While it is not the first restaurant of its kind, founder Hitoshi Hatanaka was quick to point out that Boston and Shinagawa, his hometown, share a very similar climate (i.e. bitterly cold winters). In this way, a steaming bowl of noodles, broth, and pork, will warm you right up in the way that Hatanaka had intended when he opened his first shop in 1988. Even the bowl design is taken into account: the thinner, deeper bowls are designed to conserve heat in colder climates. In addition to being a salvation from the cold, the founder explained that the dining room was designed specifically with Harvard students in mind. With two large, cafeteria sized tables at the center, Santouka will be well-suited for blocking group outings, as well as a casual date night. The prices ranges from about $10 to $15 per meal and it’s worth every penny.
Once just a small, nine-seat ramen shop in the Hokkaido region of Japan, Santouka Ramen is now an international business with locations from Malaysia to California. Throughout all this sucess, Mr. Hitoshi Hatanaka seems to have maintained Santouka’s character, as well as his own. At Monday’s private opening, scenes from the hit Japanese comedy, Tampopo, which Hatanaka cites as the inspiration for the opening of his first shop, were shown to instruct the attendees in the proper way to both slurp, and cherish, their ramen.
Without a doubt, you will find the best ramen in Cambridge at Santouka. Santouka has only been able to expand from its humble beginnings to an international chain by staying true to its original goal: serving high quality ramen to its customers. Lots, and lots of hungry customers. Though the noodles are not produced in house, Santouka has decided to maintain an especially keen eye on its broth, which is considered by many to be the heart of any bowl of ramen. With a good broth, noodles are just as auxiliary (or important, depending on your point of view) as the pork or mushrooms. The Tonkatsu broth base is laboriously made by simmering pork bones for twenty hours, extracting every last bit of flavor and fat from the bones and concentrating it into a rich and milky elixir. The addition of other ingredients, especially vegetables, add a sweet tinge to the creamy broth.
The dedication to the broth can also be seen in the amount of space the restaurant has devoted to the simmering process. As one can see from the long, rectangular window along the south wall of the restaurant, most of the kitchen is taken up by eight huge vats of broth, each clouded with the capricious steam from the pork and vegetables simmering below. The vats, lit with green light to emphasize the true alchemical magic constantly at play, can even be seen from Bow Street, enticing any passerby.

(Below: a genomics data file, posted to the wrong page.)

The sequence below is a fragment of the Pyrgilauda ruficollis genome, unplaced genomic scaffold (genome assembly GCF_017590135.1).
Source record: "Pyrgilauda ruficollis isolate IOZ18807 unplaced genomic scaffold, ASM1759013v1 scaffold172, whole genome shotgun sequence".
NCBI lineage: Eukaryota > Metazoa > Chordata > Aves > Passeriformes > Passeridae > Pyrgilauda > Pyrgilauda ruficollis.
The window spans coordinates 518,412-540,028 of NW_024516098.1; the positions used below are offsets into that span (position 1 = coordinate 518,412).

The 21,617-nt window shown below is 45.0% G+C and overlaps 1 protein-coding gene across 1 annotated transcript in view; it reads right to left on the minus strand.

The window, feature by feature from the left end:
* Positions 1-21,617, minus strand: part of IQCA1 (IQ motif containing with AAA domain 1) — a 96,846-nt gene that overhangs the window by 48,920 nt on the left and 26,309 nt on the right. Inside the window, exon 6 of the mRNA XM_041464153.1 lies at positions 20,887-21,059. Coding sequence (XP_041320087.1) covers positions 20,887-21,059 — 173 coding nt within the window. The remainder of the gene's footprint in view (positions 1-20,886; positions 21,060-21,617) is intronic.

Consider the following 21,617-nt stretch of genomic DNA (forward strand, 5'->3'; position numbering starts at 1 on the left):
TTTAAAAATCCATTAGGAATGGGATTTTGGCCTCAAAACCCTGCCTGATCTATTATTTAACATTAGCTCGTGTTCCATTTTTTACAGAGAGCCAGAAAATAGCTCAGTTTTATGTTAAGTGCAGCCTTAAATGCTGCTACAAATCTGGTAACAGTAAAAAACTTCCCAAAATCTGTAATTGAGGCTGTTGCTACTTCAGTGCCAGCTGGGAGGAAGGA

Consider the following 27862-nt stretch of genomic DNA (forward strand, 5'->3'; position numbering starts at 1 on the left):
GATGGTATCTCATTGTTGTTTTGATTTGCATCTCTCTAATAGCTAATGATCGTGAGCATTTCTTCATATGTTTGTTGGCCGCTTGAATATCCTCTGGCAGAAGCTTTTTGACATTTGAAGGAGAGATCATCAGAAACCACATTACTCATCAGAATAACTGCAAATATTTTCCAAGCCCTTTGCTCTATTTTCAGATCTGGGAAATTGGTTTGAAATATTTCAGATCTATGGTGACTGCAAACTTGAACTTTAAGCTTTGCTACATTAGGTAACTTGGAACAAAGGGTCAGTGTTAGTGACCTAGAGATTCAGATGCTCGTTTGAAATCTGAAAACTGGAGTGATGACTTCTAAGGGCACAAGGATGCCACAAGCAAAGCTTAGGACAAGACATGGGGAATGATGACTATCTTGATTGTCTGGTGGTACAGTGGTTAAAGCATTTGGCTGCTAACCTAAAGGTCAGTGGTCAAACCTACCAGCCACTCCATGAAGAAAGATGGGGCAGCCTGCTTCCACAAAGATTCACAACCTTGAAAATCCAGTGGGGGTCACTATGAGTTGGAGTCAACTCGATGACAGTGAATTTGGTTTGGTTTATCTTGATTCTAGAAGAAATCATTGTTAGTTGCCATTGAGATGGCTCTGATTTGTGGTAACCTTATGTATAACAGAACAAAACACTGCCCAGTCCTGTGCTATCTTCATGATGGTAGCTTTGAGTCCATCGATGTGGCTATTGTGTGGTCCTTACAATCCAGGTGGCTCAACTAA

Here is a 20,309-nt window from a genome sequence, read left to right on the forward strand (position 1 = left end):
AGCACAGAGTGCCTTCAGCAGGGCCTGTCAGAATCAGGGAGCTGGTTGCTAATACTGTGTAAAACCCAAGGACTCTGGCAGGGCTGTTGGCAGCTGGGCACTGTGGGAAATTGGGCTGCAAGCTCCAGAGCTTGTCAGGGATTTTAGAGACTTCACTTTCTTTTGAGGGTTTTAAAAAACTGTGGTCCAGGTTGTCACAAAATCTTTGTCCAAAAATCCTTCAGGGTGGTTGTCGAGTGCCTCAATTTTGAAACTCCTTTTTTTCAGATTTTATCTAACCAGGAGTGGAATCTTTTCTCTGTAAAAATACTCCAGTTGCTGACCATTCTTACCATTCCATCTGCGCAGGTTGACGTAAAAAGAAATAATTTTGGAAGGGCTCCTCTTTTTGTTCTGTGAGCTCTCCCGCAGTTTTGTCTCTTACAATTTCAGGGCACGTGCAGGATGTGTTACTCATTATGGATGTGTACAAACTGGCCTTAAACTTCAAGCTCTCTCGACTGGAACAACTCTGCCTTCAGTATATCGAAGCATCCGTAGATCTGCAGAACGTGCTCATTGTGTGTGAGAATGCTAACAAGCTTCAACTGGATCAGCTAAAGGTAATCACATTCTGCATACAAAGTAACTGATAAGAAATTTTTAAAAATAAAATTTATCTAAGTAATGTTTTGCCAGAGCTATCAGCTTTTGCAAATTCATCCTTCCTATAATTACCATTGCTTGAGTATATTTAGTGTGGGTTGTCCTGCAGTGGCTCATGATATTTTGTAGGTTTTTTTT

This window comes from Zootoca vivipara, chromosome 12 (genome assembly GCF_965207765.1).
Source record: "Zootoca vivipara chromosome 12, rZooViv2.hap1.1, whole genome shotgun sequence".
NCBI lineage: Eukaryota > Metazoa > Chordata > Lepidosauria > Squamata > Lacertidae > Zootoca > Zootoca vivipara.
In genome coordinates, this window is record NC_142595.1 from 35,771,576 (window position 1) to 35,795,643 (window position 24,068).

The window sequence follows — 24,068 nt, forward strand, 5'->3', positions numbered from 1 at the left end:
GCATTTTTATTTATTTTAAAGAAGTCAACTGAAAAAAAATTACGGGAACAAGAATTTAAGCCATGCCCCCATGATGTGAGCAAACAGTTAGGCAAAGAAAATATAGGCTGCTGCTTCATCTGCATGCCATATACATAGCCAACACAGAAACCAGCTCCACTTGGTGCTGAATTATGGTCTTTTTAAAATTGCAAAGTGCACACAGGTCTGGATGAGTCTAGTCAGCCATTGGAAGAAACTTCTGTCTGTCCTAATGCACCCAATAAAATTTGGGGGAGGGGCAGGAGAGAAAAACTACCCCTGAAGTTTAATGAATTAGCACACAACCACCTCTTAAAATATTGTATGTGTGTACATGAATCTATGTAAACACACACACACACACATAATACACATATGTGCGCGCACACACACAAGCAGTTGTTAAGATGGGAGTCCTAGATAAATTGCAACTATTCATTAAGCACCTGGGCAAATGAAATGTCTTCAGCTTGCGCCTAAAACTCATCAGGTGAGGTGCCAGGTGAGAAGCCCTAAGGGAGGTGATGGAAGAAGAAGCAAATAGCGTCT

Here Head Chef Igo-san stands akimbo, taking a moment of rest before jumping back on the line. A veteran team member from Santouka’s Seattle location, Igo-san is especially familiar with, as well as proud of, the quality of ingredients he gets to work with everyday at Santouka. The noodles are made from a unique blend of wheat made specifically for Santouka that creates a full-bodied noodle which holds onto the broth flavor. While the more traditional ingredients, such as nori, umbroshi, and miso, are imported from Japan, the pork comes from the US to ensure freshness before it undergoes the secret process of cha shu.
At the private opening Monday, Santouka served up their signature dish: Shio Ramen. With a Tonkatsu soup base, Shio ramen is given depth with the subtle addition of sea salt. The noodles are then carefully folded into the cradle of hot soup, and finally a variety of toppings are placed on the top. The result? An impressive steaming bowl teeming with colors, aromas, flavors, and textures, each carefully crafted and balanced for your dining experience. (More information about the ingredients can be found here.)
“Caress it with the chopsticks:” How to Enjoy Your Ramen to the Fullest
Tackling one of these mighty bowls can be intimidating– where does one start? The founder, being so inspired by the Japanese comedy Tampopo, introduced ramen eating technique through one of the movie’s iconic scenes in which an obsessive old man demonstrates with extreme affection how to eat ramen. (It’s definitely worth a look; check it out here).
The bowl, roughly the size of an expanded stomach (foreshadowing much?), is first placed in front of you along with the proper weapons of choice: chopsticks and a deep soup spoon. The soup is scalding hot, and the arrangement of toppings appears too beautiful to be disrupted. But be disrupted, it must! For nothing may stand against you and ramen in your face! First, you pinch off a half dozen strands of noodles, and then, being careful not to sever any indivdiual strand, start slurping them into your mouth. When slurping, it is important to make noise and slurp in air with the scalding noodles in order to cool them down. The noodles soak up and deliver the broth, combining the flavor of the rich opaque pork bone broth and the texture of the full, lush noodle strands.
The central concept behind a good bowl of ramen is combining the variety of flavors and textures found in the soup. When the soup, noodles, and toppings are eaten in flavor-texture combination, innumerable sensations are possible.